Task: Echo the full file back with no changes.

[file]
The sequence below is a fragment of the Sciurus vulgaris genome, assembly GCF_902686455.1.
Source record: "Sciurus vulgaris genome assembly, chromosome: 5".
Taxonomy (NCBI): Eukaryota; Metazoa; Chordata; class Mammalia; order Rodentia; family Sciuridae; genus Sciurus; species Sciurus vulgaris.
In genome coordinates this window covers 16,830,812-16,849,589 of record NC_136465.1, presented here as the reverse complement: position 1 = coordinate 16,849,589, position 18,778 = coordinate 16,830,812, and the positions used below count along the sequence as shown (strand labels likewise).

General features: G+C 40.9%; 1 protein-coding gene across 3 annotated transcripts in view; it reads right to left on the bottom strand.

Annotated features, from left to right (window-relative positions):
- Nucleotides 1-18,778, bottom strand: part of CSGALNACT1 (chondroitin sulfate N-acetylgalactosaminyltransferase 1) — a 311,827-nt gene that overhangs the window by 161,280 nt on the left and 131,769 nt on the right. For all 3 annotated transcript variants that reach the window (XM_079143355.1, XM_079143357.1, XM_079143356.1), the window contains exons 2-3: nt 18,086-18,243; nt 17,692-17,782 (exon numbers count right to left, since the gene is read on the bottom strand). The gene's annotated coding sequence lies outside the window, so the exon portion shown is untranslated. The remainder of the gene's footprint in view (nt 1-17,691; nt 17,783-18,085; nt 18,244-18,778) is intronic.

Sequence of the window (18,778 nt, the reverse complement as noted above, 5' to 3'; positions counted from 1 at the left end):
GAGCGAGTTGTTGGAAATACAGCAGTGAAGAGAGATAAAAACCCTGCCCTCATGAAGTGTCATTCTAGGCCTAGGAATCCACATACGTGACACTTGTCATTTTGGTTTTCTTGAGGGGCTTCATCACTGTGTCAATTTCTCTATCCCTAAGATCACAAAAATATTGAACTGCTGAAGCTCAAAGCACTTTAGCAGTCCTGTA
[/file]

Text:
The sequence below is a fragment of the Sciurus vulgaris genome, assembly GCF_902686455.1.
Source record: "Sciurus vulgaris genome assembly, chromosome: 5".
Taxonomy (NCBI): Eukaryota; Metazoa; Chordata; class Mammalia; order Rodentia; family Sciuridae; genus Sciurus; species Sciurus vulgaris.
In genome coordinates this window covers 16,830,812-16,849,589 of record NC_136465.1, presented here as the reverse complement: position 1 = coordinate 16,849,589, position 18,778 = coordinate 16,830,812, and the positions used below count along the sequence as shown (strand labels likewise).

General features: G+C 40.9%; 1 protein-coding gene across 3 annotated transcripts in view; it reads right to left on the bottom strand.

Annotated features, from left to right (window-relative positions):
- Nucleotides 1-18,778, bottom strand: part of CSGALNACT1 (chondroitin sulfate N-acetylgalactosaminyltransferase 1) — a 311,827-nt gene that overhangs the window by 161,280 nt on the left and 131,769 nt on the right. For all 3 annotated transcript variants that reach the window (XM_079143355.1, XM_079143357.1, XM_079143356.1), the window contains exons 2-3: nt 18,086-18,243; nt 17,692-17,782 (exon numbers count right to left, since the gene is read on the bottom strand). The gene's annotated coding sequence lies outside the window, so the exon portion shown is untranslated. The remainder of the gene's footprint in view (nt 1-17,691; nt 17,783-18,085; nt 18,244-18,778) is intronic.

Sequence of the window (18,778 nt, the reverse complement as noted above, 5' to 3'; positions counted from 1 at the left end):
GAGCGAGTTGTTGGAAATACAGCAGTGAAGAGAGATAAAAACCCTGCCCTCATGAAGTGTCATTCTAGGCCTAGGAATCCACATACGTGACACTTGTCATTTTGGTTTTCTTGAGGGGCTTCATCACTGTGTCAATTTCTCTATCCCTAAGATCACAAAAATATTGAACTGCTGAAGCTCAAAGCACTTTAGCAGTCCTGTA